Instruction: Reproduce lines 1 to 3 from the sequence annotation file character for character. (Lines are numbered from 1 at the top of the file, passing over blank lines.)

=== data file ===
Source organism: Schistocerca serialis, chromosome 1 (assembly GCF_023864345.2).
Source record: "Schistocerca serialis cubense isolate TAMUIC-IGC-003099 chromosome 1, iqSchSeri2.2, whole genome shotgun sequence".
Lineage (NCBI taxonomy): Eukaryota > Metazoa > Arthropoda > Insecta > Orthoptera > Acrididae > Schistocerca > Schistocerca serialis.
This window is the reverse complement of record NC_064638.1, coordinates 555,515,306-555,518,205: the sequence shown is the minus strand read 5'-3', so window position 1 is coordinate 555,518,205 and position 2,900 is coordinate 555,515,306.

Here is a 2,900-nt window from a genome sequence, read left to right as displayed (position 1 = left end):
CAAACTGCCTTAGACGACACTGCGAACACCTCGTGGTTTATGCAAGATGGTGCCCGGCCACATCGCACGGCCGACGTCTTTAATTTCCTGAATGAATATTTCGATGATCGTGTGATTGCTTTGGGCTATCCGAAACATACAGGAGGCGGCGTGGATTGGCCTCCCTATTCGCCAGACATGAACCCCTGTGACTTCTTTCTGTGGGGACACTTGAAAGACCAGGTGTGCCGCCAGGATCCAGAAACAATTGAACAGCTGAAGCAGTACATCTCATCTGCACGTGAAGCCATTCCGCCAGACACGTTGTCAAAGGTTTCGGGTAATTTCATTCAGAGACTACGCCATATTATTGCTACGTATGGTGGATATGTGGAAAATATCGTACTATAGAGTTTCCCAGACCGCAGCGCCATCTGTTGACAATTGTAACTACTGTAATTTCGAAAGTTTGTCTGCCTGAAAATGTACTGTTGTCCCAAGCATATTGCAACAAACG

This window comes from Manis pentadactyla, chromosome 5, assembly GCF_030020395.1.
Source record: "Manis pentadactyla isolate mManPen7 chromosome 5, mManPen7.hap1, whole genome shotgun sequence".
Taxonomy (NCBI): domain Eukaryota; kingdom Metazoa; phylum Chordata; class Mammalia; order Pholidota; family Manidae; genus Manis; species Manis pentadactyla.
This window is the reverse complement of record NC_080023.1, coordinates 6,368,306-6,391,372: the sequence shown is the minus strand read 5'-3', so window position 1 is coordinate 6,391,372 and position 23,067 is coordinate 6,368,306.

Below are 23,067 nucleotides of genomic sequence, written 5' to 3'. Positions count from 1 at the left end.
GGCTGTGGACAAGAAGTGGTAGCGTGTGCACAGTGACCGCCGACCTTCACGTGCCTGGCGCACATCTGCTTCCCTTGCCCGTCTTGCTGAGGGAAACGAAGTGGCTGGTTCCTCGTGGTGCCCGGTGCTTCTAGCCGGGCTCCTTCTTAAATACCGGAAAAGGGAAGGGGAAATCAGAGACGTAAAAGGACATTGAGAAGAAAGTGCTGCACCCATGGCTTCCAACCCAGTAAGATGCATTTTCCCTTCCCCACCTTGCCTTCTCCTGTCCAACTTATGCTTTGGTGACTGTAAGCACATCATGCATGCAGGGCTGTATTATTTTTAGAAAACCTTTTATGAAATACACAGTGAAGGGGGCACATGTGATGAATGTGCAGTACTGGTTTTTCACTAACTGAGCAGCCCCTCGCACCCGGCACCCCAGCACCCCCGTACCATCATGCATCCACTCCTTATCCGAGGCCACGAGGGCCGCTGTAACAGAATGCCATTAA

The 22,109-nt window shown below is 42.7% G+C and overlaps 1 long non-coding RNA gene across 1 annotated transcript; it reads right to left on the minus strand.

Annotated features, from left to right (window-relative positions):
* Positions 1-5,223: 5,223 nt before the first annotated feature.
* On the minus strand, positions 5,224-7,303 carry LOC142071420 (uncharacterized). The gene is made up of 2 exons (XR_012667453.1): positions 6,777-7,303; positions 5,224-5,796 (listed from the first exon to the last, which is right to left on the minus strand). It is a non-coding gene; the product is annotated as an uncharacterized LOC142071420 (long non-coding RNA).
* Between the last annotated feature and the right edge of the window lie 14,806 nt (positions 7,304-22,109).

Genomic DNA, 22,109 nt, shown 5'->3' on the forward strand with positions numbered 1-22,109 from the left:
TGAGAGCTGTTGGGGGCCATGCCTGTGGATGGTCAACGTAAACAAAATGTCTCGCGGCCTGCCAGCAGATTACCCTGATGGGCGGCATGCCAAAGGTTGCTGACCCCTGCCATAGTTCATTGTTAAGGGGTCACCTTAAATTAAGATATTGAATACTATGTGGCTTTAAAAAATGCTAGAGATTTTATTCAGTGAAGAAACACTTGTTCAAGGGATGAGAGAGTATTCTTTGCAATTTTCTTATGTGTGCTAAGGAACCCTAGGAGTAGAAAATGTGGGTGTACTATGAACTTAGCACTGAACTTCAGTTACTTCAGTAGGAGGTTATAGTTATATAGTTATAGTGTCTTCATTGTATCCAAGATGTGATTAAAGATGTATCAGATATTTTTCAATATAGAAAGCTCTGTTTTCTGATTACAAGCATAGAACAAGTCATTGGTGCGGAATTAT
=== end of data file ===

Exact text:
Source organism: Schistocerca serialis, chromosome 1 (assembly GCF_023864345.2).
Source record: "Schistocerca serialis cubense isolate TAMUIC-IGC-003099 chromosome 1, iqSchSeri2.2, whole genome shotgun sequence".
Lineage (NCBI taxonomy): Eukaryota > Metazoa > Arthropoda > Insecta > Orthoptera > Acrididae > Schistocerca > Schistocerca serialis.